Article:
How should Nigeria replace Victor Osimhen at AFCON?


The announcement from Napoli that Victor Osimhen would be ruled out for three months following surgery to repair cheekbone and eye socket fractures was a punch in the stomach, the ensuing gasp heard from desert to coast.

That swelled the list of confirmed Nigerian Africa Cup of Nations (AFCON) absentees to two. However, and this is no disrespect to him, to speak of Oghenekaro Etebo’s unavailability in the same breath simply is not realistic. Whereas the Watford midfielder is willing and tenacious at his best, Osimhen is the entire point of the team, his running giving definition and the illusion of structure to what has largely been an uninspired, abstruse tactical set-up. He is the skeleton on which it all hangs.

His absence poses a weighty tactical problem for the Super Eagles. Whoever leads the team out on January 11 in Garoua–be it Gernot Rohr or an as-yet unnamed stand-in/replacement–will have his work cut out accounting for the Napoli striker’s outsized influence on every facet of the team’s attacking play.

The real question is not so much who, but how to replace Victor Osimhen at the AFCON? The 22-year-old is almost complete in his interpretation of the center-forward role, just as happy providing depth as dropping off to hold the ball up; almost as comfortable with a link-up play on the edge of the box as attacking crosses into the box. He carries and harries in equal measure, providing infinite nuisance factors for opposing defenders. So how to replace someone who, quite simply, does everything that a striker should?

Well, there are two broad approaches, each with its drawback for Nigeria in a tactical sense; however, it is in answering this preliminary question that the more specific issue of personnel becomes clearer.

This is the least problematic approach tactically, in that it involves getting as close a facsimile as possible.

Nigeria has a deep pool of strikers to choose from, the majority of whom are playing in the major leagues around Europe. However, there is a reason Osimhen stands well clear — none of the other options have as wide a spread in terms of their abilities; at best, each provides one or two attributes in common.

Taiwo Awoniyi thrives off the shoulder of the defense, but there is little else. Emmanuel Dennis, capable of playing across the front, provides the tireless, enthusiastic work rate (and there is an added bonus of superior ball-carrying), and probably would be the most viable option if he could compete aerially and link play reliably.

Terem Moffi has the link-up play, and is arguably a more cultured finisher, but does not have the explosive mobility. Paul Onuachu can hold the ball up and attack it in the air, but is utterly reliant on service. Cyriel Dessers can finish, as can Kelechi Iheanacho who, frustratingly enough, cannot lead the line on his own.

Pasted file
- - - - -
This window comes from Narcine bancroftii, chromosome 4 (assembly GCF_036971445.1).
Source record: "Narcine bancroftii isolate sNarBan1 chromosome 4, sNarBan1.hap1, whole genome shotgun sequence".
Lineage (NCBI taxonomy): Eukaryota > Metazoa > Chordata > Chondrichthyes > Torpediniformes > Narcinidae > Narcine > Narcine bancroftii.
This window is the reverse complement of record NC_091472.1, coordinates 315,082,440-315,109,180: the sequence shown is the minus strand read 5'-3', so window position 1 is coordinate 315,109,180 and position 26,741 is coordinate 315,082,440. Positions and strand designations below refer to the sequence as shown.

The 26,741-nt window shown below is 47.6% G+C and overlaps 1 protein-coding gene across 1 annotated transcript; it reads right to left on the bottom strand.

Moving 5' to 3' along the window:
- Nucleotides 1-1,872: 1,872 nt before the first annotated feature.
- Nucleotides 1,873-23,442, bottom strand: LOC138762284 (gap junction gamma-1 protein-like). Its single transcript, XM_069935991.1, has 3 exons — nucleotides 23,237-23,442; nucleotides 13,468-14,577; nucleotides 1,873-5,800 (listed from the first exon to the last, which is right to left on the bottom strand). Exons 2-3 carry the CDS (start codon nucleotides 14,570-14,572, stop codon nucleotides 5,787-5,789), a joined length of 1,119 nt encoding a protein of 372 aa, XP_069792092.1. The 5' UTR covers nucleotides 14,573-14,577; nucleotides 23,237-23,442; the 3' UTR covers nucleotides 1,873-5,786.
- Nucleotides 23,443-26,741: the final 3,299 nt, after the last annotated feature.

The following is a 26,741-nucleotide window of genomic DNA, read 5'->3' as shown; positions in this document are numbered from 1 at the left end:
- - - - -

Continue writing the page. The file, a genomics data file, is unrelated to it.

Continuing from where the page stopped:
Suddenly, that embarrassment of riches begins to look a little less bounteous.

There is one player currently active in Europe who combines many of the same strengths that Osimhen possesses into one: Umar Sadiq.

The Almeria man has the rangy speed to attack in behind, the power to hold off defenders, the disruptive influence to keep opponents honest, and the aerial presence to challenge in the air and attack deliveries into the box. While not even that encompasses the influence of Osimhen, it is at least a serviceable enough approximation to minimize the loss of the Napoli frontman.

If there is a mark against him, it is that he plays in the Segunda Division; the optics of elevating a second-division player above a clutch of top-flight strikers could be messy.

If Sadiq is too far a left-field option, then replacing Osimhen will have to happen by, first of all, admitting defeat. The 22-year-old is simply too much to adequately replace with one man.

So why not do it with multiple? Easy peasy, right?

Actually, that is harder. This would require, first of all, a definite front two (which would have repercussions on the team’s overall shape; more on this soon), and then a determination of what pairing(s) would offer the best spread in terms of qualities (in order to avoid multiplying weaknesses). A partnership of, say, Onuachu/Moffi and Dennis would work in terms of covering as wide a stylistic base as possible, as would Awoniyi and Iheanacho (just about); Dessers and Awoniyi, for instance, would not.

The greater concern though would be the effect on the rest of the team. Part of the reason Leicester manager Brendan Rodgers has been reluctant to completely commit to a front two is that it reduces the amount of inherent flexibility the system can have. If you are a manager-minded to prioritize midfield control and possession, then a front two necessitates a back three. If attacking width is your poison instead, then it is usually a flat 4-4-2. There are variations on these schemes, but broadly the imperatives hold.

This cuts right to the heart of the raging discussion, of course: as a result of the uncertainty over Rohr’s job security, it is difficult to fully grasp what this method would entail tactically, or even how likely the qualitative approach is, considering that both Sadiq and Dennis have, for different reasons, not been factors in the current set-up.

Getting some clarity over who helms the Super Eagles in Cameroon would not only be desirable for the sake of preparation, but also in addressing the urgent Osimhen question.

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